Ward, Peter; Murphy, Carole; Beaumont Hospital, Dublin (Health Service Executive (HSE), 2014-02-28)
    • An audit of meal service and provision in a large teaching hospital in Dublin.

      Corrigan, G; Connolly, N; Deeney O; Fanning E; Guiden H; Hannon R; O'Hanlon C; McElligott K; McMahon S; Moreau C; et al. (Health Service Executive (HSE), 2014-02-28)
    • Affects of dysphagia and gastrostomy feeding on quality of life for people with motor neurone disease [poster]

      Doyle, L; McElligott, K; aDepartment of Speech & Language Therapy, bDepartment of Nutrition & Dietetics, Beaumont Hospital, Dublin, Ireland (Health Service Executive (HSE), 2014-02-28)
    • Laparoscopic hemicolectomy for cutaneous malignant melanoma metastasis to the ileocaecal valve

      Boland, T; Burke, J; Morrin, M; Deasy, J (Irish Medical Journal (IMJ), 2014-02)
      Colonic tumours are most frequently primary and lesions secondary to metastasis are uncommon. Malignant melanoma is an aggressive cancer, with a tendency to metastasize and recur. This report describes the case of a 66-year-old man who underwent wide local excision and adjuvant therapy for malignant melanoma three years prior to presentation with loose stools, abdominal cramps and iron deficiency anaemia. CT colonography showed a 6cm ileocaecal mass, and following a laparoscopic right hemicolectomy, histological examination revealed a metastatic melanoma to the ileocaecal valve. Subsequent positron emission tomography showed no residual metastatic disease. Malignant melanoma metastasis to the colon is a rare clinical entity. Metastectomy via laparoscopic right hemicolectomy is an appropriate and effective treatment.
    • Autotransplantation of a single functioning kidney following rupture of renal artery aneurysm

      Sullivan, JF; Forde, JC; Daly, P; Shields, W; O’Kelly, F; Quinlan, DM; Hickey, DP (Irish Medical Journal (IMJ), 2014-02)
      Renal artery aneurysms (RAA) are the second most common visceral artery aneurysm. In cases of rupture they pose a significant and emergent surgical challenge. Extracorporeal arterial reconstruction and autotransplantation is often necessary in certain complex cases that are not amenable to aneurysm repair in vivo. We report a case of a 35 year old female with a RAA in a solitary functioning kidney, requiring ex vivo reconstruction and autotransplantation to the iliac vessels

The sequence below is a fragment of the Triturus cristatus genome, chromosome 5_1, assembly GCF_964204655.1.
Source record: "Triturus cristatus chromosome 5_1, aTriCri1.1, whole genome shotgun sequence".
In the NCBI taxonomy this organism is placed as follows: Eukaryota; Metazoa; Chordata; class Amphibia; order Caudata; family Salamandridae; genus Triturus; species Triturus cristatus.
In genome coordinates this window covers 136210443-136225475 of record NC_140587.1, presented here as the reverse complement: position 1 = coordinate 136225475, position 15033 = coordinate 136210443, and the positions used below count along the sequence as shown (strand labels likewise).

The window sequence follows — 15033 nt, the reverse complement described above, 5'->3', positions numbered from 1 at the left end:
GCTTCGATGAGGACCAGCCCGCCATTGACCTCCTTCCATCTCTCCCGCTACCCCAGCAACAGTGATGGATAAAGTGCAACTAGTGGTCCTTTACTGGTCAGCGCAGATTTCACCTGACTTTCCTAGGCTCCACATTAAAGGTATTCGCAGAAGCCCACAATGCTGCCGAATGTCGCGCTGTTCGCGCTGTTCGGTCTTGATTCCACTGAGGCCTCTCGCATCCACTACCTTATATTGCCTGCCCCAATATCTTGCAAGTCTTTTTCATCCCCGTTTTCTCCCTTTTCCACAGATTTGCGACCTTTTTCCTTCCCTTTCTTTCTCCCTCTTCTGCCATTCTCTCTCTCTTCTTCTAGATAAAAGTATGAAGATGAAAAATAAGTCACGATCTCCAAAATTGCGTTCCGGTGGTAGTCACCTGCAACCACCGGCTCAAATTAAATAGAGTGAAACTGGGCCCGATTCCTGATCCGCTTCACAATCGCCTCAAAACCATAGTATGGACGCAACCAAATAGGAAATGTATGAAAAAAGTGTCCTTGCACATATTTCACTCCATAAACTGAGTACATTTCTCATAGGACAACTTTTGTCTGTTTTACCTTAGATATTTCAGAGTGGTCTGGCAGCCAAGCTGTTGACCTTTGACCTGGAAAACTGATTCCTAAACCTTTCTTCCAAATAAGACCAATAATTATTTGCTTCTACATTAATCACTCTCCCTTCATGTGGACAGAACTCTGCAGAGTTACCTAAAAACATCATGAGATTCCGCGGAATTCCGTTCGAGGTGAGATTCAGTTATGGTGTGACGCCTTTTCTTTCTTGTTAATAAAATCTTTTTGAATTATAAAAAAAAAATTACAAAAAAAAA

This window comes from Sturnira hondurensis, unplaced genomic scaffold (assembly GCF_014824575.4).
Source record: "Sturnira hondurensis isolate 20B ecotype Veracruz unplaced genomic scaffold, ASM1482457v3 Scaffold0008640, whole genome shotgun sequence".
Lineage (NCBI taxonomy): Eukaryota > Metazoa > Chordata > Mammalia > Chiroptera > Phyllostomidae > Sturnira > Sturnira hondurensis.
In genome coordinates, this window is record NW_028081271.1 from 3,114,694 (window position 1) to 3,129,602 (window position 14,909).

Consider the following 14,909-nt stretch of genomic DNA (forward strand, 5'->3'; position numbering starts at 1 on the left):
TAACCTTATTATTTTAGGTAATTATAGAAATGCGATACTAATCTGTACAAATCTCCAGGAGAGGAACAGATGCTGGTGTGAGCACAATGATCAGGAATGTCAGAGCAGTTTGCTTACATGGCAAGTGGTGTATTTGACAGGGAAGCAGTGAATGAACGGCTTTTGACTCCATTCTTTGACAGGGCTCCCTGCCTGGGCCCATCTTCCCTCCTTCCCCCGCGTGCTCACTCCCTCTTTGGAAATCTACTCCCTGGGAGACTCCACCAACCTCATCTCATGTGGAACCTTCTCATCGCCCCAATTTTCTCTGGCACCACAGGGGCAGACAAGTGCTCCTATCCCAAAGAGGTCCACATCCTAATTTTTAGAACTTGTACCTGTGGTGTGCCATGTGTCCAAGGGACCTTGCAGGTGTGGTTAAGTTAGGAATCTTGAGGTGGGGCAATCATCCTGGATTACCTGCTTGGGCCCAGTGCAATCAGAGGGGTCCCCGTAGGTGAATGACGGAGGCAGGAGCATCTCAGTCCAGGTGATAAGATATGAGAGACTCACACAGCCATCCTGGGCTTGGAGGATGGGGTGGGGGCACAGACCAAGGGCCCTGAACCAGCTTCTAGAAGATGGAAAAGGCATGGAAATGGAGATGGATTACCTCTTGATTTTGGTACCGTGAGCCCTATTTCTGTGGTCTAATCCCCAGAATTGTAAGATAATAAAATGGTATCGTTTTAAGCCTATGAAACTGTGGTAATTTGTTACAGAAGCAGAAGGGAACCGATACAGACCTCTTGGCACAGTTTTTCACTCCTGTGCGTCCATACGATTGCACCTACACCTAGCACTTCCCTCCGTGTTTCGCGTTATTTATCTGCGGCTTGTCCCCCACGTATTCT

• Organ donation following the circulatory determination of death

      O’Rourke, J; Zimmermann, JA; Shields, W; McLaughlin, D; Cunningham, P; Magee, C; Hickey, DP (Irish Medical Journal, 2014-01)
      Organ Donation following the Circulatory determination of Death was introduced in Beaumont Hospital during 2011. The Intensive Care Society of Ireland formally endorsed a national DCD clinical practice guideline in 2012. This retrospective audit covers a 2-year period during which eleven patients were considered suitable for DCD and where consent was obtained. Nine patients died within the ninety-minute period following the withdrawal of life sustaining therapies and subsequently donated organs (82%). Eighteen kidneys were recovered and seventeen patients received renal transplants - one patient received a nephron-dosing dual renal transplant. Lungs were recovered on two occasions and one patient received a lung transplant. Heart valves were recovered on one occasion. To date sixteen of seventeen recipient patients have functioning renal transplants (94%). In conclusion, this model of deceased donation has proven acceptable to families, nursing and medical staff and the outcomes reported are consistent with international best practice.
    • Arrest in hospital: A study of in hospital cardiac arrest outcomes

      Fennelly, NK; Mc Phillips, C; Gilligan, P (Irish Medical Journal (IMJ), 2014)
      The effect of advances in cardiac arrest management over the last five decades on in-hospital cardiac arrest survival rates is not clear. Data on 212 arrests between January 2010 and May 2013 were retrospectively analyzed by means of an audit form based upon the Utstein template for in-hospital cardiac arrest, with a view to identifying significant associations between arrest characteristics and return of spontaneous circulation or survival to discharge. Significant associations were identified between return of spontaneous circulation and location (ward, 36patients (38%) vs. ICU, 33 Patients (56%); P=0.032), whether an arrest was witnessed or not (82 patients (52%) vs. 9 patients (30%); P = 0.029), whether the initial rhythm was shockable or non-shockable (28 patients (85%) vs. 38patients (31 %); P<0.001), whether the first dose of adrenaline was administered within 2 minutes of arrest onset or later (13 patients (54 %) vs.12 patients (28%); P = 0.04).